the artistry and psychology of gaming


Tundraful (Alice: Madness Returns)

Tundraful (Alice: Madness Returns)

It seems that some of the most incredible journeys of my life have taken place within the minds of others. I’ve talked at length about the worlds within my own dreams, as well as the dreams of others, but today, I’d like to talk about something a little different. Sometime during the Industrial Revolution in London, I met a young woman by the name of Alice Liddel. She was a beautiful young woman on the surface, and even more beautiful underneath. A troubled sort, she created a sanctuary within her mind that she knows as Wonderland.

Fortunately, not everything that I got to see was in utter ruin; some places were relatively untouched. One such place was the oddly named Tundraful, which was a large iceberg, the best I could tell. While an iceberg might seem like a small and uninteresting place, an iceberg in the mind of a young woman with a colorful imagination is a spectacle to behold. I watched, fascinated, as she traversed the spreading dichotomy between the purity of nature and her perversion thereof, as they stood side by side. I descended with her as she fell from the sky and landed in some snow.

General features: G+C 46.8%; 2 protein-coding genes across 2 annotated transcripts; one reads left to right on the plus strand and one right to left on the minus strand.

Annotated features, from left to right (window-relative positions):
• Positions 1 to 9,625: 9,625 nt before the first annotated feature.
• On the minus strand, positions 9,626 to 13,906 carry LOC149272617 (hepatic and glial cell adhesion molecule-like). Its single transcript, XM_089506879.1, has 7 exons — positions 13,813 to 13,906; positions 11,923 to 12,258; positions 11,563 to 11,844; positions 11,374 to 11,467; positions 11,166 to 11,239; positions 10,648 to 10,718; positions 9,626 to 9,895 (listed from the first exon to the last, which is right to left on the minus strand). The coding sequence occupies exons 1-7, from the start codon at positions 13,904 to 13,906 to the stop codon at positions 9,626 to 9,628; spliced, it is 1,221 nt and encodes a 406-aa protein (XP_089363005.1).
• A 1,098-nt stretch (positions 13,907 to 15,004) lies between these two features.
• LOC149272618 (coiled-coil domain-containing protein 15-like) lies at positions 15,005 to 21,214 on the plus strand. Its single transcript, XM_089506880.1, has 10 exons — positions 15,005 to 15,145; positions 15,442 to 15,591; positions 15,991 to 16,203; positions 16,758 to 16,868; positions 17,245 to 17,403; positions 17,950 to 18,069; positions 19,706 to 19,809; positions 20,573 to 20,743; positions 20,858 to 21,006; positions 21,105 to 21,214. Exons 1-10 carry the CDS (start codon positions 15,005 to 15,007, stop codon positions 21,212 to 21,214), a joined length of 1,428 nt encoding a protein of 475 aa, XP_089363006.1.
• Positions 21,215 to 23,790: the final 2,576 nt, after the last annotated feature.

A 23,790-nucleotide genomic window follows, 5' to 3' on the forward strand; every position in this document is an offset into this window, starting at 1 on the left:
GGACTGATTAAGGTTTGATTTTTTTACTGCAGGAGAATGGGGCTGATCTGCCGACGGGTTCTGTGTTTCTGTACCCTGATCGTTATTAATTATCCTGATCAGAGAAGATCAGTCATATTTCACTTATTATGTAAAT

She looked around for a bit, as I took in the gorgeous scenery. The ice created jagged peaks in the distance, but the ground beneath her feet was smooth as glass, wiving it the appearance that it was made of pearl. The night blanketed the sky, and the crescent moon floated in its vast sea. This moon, however, had a face, from which it blew a green aurora as though it were cigarette smoke. The aurora made a shining sound in my own mind, as its light bathed the ice below. There were also a few large, yellow starfish that appeared to be stuck in the frozen path. The thought had also occurred to me that they might be perversions of stars from the sky, since they were aesthetically consistent with the moon, and nothing else.

She turned around, quickly finding a hidden cavern in what appeared to be a dead end. This cavern was created entirely of ice, and glowed with a pale purple color. She left, heading down the path this time. The sky opened up, and she walked along a path that curved around a deep abyss. Carefully, she made her way around, leaping past a yeti, so that his powerful breath did not blow her into it. She reached a cavern of ice with a pale green glow, but lost her footing and slid to the bottom.

When she landed, she was in a chamber with a blue and brown checkerboard floor. It seemed very out of place in such a natural setting, but it didn’t seem to bother her. She headed toward an altar of sorts, which was lined on either side with ice sculptures of horse knights, and had an odd purple light that seemed to burn like a fire. She grabbed the strange object upon it, which looked like some sort of wooden toy horse. Upon doing so, platforms descended, and she was able to make her way out of the cavern, and into a tunnel, which eventually led outside.